Criminal trials in the eighteenth century were notoriously brief - rarely exceeding half an hour in duration. Most defendants awaited trial in prisons such as Newgate and were rarely informed of the exact nature of their charge as it was described in the indictment. All were expected to defend themselves as defense counsel was prohibited (though in actual fact, defense lawyers could technically be procured as they were permitted in partake in a limited capacity in felony trials from the mid 1730's onwards, however they were not allowed to speak on behalf of their client until 1836 under the Prisoner's Counsel Act) - according to the 18th century political writer and sergeant-at-law, this stipulation was owing to the belief:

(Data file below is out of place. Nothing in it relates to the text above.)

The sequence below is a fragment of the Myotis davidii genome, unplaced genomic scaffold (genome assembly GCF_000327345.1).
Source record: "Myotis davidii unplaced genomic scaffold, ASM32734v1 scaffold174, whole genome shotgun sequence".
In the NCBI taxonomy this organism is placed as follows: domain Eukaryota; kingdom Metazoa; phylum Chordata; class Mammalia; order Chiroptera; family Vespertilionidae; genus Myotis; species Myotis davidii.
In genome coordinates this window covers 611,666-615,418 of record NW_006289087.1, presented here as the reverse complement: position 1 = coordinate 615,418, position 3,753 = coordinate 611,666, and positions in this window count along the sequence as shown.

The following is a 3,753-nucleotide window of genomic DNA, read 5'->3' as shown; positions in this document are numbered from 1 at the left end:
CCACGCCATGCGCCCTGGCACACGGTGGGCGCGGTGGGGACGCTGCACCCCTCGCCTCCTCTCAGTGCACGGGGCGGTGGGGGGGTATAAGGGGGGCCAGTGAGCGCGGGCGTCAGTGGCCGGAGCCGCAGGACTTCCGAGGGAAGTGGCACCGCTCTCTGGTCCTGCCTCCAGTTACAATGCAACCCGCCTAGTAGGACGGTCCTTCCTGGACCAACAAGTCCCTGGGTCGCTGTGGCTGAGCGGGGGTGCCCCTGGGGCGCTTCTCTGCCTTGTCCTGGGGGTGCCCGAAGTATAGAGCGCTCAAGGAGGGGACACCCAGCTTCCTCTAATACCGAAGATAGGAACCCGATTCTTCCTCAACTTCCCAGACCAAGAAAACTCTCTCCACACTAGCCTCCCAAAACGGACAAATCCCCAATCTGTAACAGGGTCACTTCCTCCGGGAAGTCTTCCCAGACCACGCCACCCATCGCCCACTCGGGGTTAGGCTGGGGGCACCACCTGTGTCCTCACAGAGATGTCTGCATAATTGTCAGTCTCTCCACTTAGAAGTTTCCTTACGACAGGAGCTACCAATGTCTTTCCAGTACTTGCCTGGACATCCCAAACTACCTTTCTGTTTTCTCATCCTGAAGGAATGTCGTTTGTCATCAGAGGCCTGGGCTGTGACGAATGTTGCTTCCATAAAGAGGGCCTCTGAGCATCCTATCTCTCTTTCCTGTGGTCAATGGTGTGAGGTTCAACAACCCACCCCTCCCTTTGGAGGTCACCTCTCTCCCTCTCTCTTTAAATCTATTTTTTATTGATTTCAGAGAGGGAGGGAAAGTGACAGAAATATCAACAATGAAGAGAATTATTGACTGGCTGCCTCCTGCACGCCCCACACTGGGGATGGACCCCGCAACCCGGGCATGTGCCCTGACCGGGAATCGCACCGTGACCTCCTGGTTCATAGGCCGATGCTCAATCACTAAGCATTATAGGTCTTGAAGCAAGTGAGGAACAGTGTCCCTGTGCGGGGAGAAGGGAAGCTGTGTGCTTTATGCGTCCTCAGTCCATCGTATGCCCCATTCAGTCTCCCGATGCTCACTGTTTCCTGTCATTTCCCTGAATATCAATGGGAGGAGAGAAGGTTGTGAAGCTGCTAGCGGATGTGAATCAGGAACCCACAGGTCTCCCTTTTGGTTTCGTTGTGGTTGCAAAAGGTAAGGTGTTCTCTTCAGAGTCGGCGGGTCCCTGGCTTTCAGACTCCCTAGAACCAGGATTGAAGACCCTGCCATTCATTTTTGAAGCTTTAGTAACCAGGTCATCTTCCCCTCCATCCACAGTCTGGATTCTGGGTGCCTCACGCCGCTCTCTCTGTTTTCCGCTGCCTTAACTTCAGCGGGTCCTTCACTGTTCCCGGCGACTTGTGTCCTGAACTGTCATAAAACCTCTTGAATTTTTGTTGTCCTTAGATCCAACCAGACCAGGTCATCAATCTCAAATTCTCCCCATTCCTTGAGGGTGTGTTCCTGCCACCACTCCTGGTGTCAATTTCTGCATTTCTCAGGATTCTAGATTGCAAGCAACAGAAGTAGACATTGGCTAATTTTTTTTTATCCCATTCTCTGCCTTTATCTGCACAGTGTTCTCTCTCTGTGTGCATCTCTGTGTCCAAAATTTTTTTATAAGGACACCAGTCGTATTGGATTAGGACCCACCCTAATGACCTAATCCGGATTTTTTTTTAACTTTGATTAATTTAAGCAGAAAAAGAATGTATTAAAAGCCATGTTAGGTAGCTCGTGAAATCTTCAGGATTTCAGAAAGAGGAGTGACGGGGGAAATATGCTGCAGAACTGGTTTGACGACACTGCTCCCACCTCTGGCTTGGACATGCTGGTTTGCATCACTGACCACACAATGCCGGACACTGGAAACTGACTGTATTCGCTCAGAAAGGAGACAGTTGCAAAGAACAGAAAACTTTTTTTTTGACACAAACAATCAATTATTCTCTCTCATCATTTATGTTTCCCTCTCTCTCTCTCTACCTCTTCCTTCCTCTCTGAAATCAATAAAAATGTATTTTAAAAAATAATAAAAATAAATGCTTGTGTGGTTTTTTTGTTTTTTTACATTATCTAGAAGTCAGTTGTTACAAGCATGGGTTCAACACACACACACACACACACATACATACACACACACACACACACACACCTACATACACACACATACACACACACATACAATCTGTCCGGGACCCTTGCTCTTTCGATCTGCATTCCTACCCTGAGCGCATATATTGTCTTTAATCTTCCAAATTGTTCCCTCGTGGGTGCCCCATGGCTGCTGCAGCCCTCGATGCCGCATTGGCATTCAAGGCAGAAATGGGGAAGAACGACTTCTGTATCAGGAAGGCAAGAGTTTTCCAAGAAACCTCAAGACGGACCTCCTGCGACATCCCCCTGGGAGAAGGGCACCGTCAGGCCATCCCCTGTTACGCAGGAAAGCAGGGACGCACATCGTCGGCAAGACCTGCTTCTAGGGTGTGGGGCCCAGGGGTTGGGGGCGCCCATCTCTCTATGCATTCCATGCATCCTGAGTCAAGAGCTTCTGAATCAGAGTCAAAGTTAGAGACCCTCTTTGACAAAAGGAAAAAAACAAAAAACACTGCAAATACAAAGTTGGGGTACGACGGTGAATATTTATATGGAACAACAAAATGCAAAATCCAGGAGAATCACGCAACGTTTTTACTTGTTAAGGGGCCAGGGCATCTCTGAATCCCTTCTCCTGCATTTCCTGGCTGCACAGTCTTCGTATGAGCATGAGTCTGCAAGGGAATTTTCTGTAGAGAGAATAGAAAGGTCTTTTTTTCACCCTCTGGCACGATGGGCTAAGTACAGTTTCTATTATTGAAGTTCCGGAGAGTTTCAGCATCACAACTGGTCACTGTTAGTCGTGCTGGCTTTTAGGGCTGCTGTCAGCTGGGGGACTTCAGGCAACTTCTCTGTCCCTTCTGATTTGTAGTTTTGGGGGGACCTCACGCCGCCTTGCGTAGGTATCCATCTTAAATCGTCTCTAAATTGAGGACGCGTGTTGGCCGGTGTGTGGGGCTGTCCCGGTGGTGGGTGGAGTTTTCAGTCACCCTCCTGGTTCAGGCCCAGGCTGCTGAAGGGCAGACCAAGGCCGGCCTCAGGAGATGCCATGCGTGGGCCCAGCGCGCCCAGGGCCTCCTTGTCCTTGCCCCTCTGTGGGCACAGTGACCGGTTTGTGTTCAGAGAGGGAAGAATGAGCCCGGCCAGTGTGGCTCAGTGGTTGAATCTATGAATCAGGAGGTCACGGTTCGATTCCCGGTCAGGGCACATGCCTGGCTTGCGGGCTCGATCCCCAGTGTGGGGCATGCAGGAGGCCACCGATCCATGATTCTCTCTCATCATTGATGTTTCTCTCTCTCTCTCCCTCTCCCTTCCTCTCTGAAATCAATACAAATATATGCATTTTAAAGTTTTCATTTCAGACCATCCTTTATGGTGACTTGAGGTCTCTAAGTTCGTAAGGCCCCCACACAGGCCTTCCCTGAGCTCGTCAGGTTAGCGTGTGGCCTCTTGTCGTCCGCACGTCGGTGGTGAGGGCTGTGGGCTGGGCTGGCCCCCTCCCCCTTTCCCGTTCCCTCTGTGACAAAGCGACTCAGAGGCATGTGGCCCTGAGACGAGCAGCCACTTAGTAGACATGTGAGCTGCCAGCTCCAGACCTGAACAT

It requires no manner of Skill to make plain and honest Defence, which in Cases of this Kind is always the best; the Simplicity and Innocence, artless and ingenuous Behaviour of one whose Conscience acquits him having something in it more moving and convincing than the highest Eloquence of Persons speaking in a cause not their Own...[whereas] the very Speech, Gesture and Countenance and Manner of Defence of those who are Guilty, when they speak for themselves, may often help to disclose the Truth.
The accused's innocence was not presumed.